Tenor Anthony Dean Griffey produced large and gleaming tone and displayed subtle musical and verbal intelligence. He is an altogether exceptional artist.” – Boston Globe

New York City Opera 

“It’s impossible to imagine a more affecting and nuanced portrayal of the slow-witted, itinerant ranch-hand Lennie than that offered by tenor Anthony Dean Griffey. Griffey, who first mesmerized audiences in the role five years ago, wholly embodied Lennie’s curious character – from his hunched shoulders, shuffling gait and fidgeting hands to the sudden shifts of expression on his often-bewildered face. Griffey’s Lennie was so utterly unaware of his strength and unaccountable for his actions that even Steinbeck would have been impressed. The emotional intensity of Griffey’s dramatic performance was coupled with an equally expressive vocal reading. His lithe lyric tenor was tender in its high notes and impassioned in the lower register, all the while possessing the perfect degree of stylistic simplicity for the role.”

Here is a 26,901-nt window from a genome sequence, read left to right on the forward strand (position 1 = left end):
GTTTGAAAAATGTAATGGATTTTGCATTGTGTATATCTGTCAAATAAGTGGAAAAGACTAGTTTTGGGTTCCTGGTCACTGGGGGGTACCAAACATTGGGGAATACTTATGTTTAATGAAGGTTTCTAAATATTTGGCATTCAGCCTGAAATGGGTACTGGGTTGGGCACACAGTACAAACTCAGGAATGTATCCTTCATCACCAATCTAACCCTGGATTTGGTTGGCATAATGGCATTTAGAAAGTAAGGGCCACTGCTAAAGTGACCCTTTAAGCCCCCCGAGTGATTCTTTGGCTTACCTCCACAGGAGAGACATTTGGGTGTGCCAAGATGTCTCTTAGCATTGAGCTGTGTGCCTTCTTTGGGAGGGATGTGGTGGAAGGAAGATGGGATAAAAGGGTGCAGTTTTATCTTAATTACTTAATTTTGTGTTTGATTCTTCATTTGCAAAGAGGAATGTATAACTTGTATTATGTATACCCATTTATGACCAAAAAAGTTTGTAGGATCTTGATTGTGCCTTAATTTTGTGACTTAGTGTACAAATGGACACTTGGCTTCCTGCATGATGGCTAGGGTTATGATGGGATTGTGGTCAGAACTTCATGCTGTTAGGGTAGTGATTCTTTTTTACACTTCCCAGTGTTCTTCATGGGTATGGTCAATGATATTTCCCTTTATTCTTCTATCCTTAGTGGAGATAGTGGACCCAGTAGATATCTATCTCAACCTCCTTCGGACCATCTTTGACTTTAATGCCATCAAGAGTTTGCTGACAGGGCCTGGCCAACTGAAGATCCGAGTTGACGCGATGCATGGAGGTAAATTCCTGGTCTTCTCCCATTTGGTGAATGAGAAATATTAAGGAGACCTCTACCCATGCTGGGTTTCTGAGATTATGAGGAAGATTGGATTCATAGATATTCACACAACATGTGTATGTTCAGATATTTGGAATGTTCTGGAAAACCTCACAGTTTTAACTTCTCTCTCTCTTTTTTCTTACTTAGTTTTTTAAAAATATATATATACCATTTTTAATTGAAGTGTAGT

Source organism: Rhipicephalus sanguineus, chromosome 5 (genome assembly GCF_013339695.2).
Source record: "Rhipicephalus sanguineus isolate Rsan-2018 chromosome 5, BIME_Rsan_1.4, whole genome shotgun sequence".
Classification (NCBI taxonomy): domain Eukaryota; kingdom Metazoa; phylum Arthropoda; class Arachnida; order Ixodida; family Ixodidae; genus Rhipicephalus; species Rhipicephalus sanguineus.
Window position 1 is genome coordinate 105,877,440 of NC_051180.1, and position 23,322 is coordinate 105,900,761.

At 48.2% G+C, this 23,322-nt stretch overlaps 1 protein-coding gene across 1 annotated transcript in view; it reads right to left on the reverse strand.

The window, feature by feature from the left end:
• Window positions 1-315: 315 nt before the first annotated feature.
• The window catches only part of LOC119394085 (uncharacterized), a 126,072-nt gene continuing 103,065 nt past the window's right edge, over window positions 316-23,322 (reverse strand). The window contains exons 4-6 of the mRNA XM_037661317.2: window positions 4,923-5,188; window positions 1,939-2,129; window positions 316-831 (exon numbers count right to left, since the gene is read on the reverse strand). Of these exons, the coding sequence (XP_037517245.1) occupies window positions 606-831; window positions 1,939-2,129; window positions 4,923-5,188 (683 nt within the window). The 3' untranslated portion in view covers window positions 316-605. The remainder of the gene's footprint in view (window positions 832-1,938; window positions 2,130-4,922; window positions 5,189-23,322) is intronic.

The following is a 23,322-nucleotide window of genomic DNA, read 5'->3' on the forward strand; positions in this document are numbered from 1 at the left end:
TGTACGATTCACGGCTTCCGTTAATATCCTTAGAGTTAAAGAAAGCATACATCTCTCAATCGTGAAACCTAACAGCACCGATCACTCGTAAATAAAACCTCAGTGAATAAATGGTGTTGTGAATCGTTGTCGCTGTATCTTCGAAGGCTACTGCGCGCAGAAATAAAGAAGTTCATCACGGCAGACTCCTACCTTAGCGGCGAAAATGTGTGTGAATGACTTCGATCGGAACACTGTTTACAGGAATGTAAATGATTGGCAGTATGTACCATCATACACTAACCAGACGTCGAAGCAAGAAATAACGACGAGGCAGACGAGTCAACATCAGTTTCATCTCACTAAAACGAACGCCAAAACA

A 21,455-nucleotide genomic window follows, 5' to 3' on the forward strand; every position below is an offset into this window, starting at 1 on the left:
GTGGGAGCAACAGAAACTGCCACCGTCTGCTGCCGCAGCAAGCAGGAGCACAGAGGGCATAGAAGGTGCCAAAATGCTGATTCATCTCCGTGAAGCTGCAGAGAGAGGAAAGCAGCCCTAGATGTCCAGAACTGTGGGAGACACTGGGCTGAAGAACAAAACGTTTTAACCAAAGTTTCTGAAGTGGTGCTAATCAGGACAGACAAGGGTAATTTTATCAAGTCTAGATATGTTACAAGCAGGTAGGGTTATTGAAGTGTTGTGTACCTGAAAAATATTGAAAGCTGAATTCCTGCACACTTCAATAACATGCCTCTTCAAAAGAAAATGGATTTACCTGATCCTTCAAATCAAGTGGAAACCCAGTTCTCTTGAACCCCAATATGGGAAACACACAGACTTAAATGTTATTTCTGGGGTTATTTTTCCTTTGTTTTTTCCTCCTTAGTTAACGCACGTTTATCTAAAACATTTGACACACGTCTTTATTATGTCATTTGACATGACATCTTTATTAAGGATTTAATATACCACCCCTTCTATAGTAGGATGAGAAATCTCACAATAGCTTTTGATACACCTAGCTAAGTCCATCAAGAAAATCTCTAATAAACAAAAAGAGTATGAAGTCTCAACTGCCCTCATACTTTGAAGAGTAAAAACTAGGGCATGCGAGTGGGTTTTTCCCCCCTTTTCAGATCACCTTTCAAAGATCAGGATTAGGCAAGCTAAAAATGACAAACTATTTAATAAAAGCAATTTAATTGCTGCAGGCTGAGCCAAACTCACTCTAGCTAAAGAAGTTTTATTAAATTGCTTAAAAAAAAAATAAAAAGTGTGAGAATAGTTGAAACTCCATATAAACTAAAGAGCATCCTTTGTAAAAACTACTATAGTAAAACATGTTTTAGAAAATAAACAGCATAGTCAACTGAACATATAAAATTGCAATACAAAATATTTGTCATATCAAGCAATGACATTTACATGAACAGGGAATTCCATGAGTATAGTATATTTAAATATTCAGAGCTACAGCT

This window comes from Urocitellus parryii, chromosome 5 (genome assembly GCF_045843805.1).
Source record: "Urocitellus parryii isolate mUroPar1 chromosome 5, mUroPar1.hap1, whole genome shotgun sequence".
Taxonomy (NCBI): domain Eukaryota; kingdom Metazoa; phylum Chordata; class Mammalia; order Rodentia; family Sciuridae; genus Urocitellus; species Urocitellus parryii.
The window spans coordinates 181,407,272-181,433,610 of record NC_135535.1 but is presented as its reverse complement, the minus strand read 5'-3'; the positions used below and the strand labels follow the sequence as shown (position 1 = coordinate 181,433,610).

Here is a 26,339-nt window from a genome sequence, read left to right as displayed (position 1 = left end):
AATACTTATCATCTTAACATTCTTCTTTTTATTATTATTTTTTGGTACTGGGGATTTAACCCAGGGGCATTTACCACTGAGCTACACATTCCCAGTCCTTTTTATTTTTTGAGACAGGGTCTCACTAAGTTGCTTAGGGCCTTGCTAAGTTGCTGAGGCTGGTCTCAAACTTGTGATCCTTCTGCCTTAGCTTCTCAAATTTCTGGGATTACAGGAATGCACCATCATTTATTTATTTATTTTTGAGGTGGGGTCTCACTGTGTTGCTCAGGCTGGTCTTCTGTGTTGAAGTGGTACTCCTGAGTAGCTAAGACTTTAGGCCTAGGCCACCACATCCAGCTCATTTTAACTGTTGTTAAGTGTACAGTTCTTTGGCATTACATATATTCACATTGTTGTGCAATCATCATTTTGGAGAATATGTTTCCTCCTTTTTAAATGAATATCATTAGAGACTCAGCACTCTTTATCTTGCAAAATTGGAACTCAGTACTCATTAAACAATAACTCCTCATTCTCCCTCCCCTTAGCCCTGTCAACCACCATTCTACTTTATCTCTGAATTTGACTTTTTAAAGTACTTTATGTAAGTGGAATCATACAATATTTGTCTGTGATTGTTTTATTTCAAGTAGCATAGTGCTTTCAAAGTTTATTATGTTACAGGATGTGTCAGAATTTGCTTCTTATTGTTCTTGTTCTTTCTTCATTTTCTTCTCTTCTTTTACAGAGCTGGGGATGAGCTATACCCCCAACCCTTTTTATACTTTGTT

Stacey Kors, Newsday (New York), October 17, 2003

“A major factor in its success was the tenor Anthony Dean Griffey in the leading role of Lennie Small. Lennie is a mildly retarded man with a child’s brain and a giant’s strength, fated always to kill, accidentally, the things he loves: a pet mouse, a puppy and, finally, his boss’s wife. It is a hard role to pull off, but Mr. Griffey has made it memorably his own. A large, tender figure, he modulated his strong voice to echo his character’s range from brute power to gentle innocence. He was the standout.”

Anne Midgette, The New York Times, October 17, 2003

“The ensemble was poignantly dominated by Anthony Dean Griffey as Lennie, the slow-witted giant cursed with brute strength.”

Martin Bernheimer, Opera, January 2004

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